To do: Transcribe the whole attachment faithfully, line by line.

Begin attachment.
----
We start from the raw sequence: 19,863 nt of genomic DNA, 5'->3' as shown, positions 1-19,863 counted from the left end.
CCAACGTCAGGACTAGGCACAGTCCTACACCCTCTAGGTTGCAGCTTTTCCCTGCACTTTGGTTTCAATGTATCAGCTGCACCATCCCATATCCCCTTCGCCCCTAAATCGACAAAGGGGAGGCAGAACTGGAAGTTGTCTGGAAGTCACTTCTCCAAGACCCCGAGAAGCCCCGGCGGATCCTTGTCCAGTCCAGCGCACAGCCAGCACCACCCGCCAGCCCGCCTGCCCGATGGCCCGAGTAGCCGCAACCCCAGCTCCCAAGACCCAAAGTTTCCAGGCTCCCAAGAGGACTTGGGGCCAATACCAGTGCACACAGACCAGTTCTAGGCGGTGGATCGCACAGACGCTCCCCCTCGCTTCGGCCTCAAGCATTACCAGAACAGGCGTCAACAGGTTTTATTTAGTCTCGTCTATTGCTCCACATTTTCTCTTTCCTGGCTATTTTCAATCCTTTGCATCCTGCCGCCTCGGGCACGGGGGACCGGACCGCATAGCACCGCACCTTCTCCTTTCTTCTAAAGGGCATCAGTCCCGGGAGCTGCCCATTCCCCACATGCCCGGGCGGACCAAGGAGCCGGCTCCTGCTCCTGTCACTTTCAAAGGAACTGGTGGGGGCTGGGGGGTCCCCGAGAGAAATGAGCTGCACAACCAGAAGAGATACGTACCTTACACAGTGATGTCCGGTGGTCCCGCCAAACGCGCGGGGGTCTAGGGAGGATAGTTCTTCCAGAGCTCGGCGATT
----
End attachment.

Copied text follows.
We start from the raw sequence: 19,863 nt of genomic DNA, 5'->3' as shown, positions 1-19,863 counted from the left end.
CCAACGTCAGGACTAGGCACAGTCCTACACCCTCTAGGTTGCAGCTTTTCCCTGCACTTTGGTTTCAATGTATCAGCTGCACCATCCCATATCCCCTTCGCCCCTAAATCGACAAAGGGGAGGCAGAACTGGAAGTTGTCTGGAAGTCACTTCTCCAAGACCCCGAGAAGCCCCGGCGGATCCTTGTCCAGTCCAGCGCACAGCCAGCACCACCCGCCAGCCCGCCTGCCCGATGGCCCGAGTAGCCGCAACCCCAGCTCCCAAGACCCAAAGTTTCCAGGCTCCCAAGAGGACTTGGGGCCAATACCAGTGCACACAGACCAGTTCTAGGCGGTGGATCGCACAGACGCTCCCCCTCGCTTCGGCCTCAAGCATTACCAGAACAGGCGTCAACAGGTTTTATTTAGTCTCGTCTATTGCTCCACATTTTCTCTTTCCTGGCTATTTTCAATCCTTTGCATCCTGCCGCCTCGGGCACGGGGGACCGGACCGCATAGCACCGCACCTTCTCCTTTCTTCTAAAGGGCATCAGTCCCGGGAGCTGCCCATTCCCCACATGCCCGGGCGGACCAAGGAGCCGGCTCCTGCTCCTGTCACTTTCAAAGGAACTGGTGGGGGCTGGGGGGTCCCCGAGAGAAATGAGCTGCACAACCAGAAGAGATACGTACCTTACACAGTGATGTCCGGTGGTCCCGCCAAACGCGCGGGGGTCTAGGGAGGATAGTTCTTCCAGAGCTCGGCGATT